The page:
Enter a search term such as “mobile analytics” or browse our content using the filters above.
Check your spelling or try broadening your search.
Sorry about this, there is a problem with our search at the moment.
Please try again later.
It can be easy to forget that at this time four years ago, the future of the global economy was in limbo. Financial markets around the world were in chaos and the specter of a global depression was being taken seriously.
Today, the internet economy is booming and retailers are expressing optimism for the holiday shopping season.
But under the surface, there is growing concern. As AdAge points out, if you take away all of the advertising activity around the Olympics and the United States election cycle, ad sales have been softer this year. And now advertisers have a new worry: the Fiscal Cliff.
Online retail in the United States is what most of us would consider a 'mature market', but that doesn't mean that its days of double-digit growth are behind it.
According to comScore, online retail spending hit $37.5bn in the second quarter of 2011, up from just under $33bn in the second quarter of 2010. That marks a 14% year-over-year jump.
In 2008, the world nearly ended as the global economy experienced its worst downturn in decades. The 'recovery' hasn't exactly been easy, but those of us in the digital economy have been lucky as technology and online industries have thrived.
Increasingly, however, economists are voicing concern that the global economy is on the precipice again. Yes, these are some of the same economists who missed the signs that the global economy was on the brink of collapse several years ago, but nonetheless, the warning signs are hard to miss.
Remember back when the credit crunch was new? Every other blog post, including a fair few of mine, urged firms not to lose faith in online marketing, not to hack at their search engine marketing (SEM) budgets or lay off members of their online PR team.
I still think it’s important to hold marketing nerve. If you are to grow your business then a successful marketing strategy is essential and budget cuts are not going to help.
However, as the country shudders its way out of a historic recession, achieving an estimated 0.1% of growth in the last three months of 2009, it’s time to face facts. Your money need to work harder.
The holidays are right around the corner and that means that online retailers are gearing up for what is usually the busiest shopping season of the year.
This won't be your typical holiday season, however. Although one might argue that the global economy is in a better place than it was at this time in 2008, times are still tough for a lot of people and that means that retailers will need to go into Holiday 2009 prepared for another challenging year.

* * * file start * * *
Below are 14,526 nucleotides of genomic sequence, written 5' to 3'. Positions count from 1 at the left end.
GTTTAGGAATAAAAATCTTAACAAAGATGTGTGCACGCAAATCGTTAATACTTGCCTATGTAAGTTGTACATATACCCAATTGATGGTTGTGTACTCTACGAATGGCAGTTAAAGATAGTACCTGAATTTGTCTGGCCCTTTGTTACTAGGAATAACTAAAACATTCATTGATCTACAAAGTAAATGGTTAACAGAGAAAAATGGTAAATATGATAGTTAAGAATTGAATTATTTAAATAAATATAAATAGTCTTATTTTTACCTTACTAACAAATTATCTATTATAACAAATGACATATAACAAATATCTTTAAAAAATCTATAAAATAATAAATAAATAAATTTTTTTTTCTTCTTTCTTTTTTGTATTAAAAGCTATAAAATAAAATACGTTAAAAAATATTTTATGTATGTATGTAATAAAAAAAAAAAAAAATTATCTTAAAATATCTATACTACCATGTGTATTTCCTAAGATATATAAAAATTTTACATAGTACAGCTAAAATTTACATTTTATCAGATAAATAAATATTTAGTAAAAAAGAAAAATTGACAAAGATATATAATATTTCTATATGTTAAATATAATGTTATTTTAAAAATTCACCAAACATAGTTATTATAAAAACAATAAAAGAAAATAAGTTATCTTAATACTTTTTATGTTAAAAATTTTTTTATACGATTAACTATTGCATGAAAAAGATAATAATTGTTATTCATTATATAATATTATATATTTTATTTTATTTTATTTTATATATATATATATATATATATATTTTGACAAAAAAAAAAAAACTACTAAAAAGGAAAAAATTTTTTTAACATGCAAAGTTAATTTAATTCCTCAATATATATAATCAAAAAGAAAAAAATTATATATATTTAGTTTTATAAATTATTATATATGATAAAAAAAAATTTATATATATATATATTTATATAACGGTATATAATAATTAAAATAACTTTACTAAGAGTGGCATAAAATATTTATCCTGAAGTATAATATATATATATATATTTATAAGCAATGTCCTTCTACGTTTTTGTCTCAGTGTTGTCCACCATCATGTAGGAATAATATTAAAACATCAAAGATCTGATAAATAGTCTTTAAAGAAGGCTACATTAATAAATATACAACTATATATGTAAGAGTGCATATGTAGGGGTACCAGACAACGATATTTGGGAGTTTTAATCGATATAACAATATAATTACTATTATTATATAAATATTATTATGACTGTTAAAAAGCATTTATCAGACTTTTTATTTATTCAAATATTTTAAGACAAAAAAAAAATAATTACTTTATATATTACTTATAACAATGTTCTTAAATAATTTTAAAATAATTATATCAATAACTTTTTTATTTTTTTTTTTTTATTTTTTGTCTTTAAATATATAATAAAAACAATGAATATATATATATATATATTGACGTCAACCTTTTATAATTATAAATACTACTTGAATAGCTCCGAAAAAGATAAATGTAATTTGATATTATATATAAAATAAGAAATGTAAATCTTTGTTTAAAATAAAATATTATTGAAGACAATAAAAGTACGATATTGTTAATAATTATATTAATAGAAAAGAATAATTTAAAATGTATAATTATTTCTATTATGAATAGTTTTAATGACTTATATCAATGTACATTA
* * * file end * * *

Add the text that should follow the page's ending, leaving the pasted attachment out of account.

Google reported its third quarter earnings after the close of the US stock exchange today and, as it has done more than a few times in the past, the Mountain View company delivered more than analysts were expecting.
Net revenue in the quarter was $4.38bn with earnings per share of $5.89. Analysts had expected $4.24bn in net revenue and $5.42 in earnings per share. All told, total revenue was up 7% year-over-year. So the good news: Google is managing to grow even in a very tough economic environment. The bad news: growth is, by past standards, a bit modest.
The recession is an extra obstacle to shopping online. To stop it from being insurmountable, you need to make sure you remove all the other barriers you can.
Last summer I asked if the downturn was leading to greater use of e-commerce? The answer then was 'yes'. The answer is still “yes”, only maybe more so now...
Do you believe the economy is now ready to recover or that we're in for a double-dip recession? Have you been worried about your business's survival? Are you simply looking forward to consumers becoming happier to spend their cash again?
Whatever your opinions and concerns, it's time to give some very real thought to your online marketing strategy and what you will do once the economy does finally pick up.
Online and offline, retail has never seen such tough times before. Veteran entrepreneurs are saying retailing itself has fundamentally changed, and forever. Yet some exceptional small-to-mid sized retailers are surviving. Some are thriving.
I decided to find out how this could be in such a down market by interviewing one of the brightest stars in U.S. retail. Surprisingly, what separates the winners from losers isn't what you'd expect.
The impact of the Great Recession on global workforces has been huge. Around the world, countless employers have been forced to lay off workers, make painful cuts and change the structures of their businesses.
The tech industry has not been immune. Stalwarts such as Microsoft, Google and Adobe are among those that have laid off employees and contractors.
During a recession, many companies are forced to make very difficult decisions. This has been especially true in the current recession, which has been not only been deep, but global.
Most recession decision-making is pragmatic. The future is not guaranteed and depending on your company's financial situation, short-term survival often trumps long-term strategy. But while surviving may be your priority, decisions made during a recession can have a significant impact on the future of your business well beyond the recession.
All eyes were on Google yesterday afternoon when the search engine giant reported its earnings for the second quarter. Because of its position, Google has served as a sort of proxy for gauging the global recession's effects on the internet economy.
Based on Google's results, there's good news and bad news. The good news: things could be far worse. The bad news: things could be far better.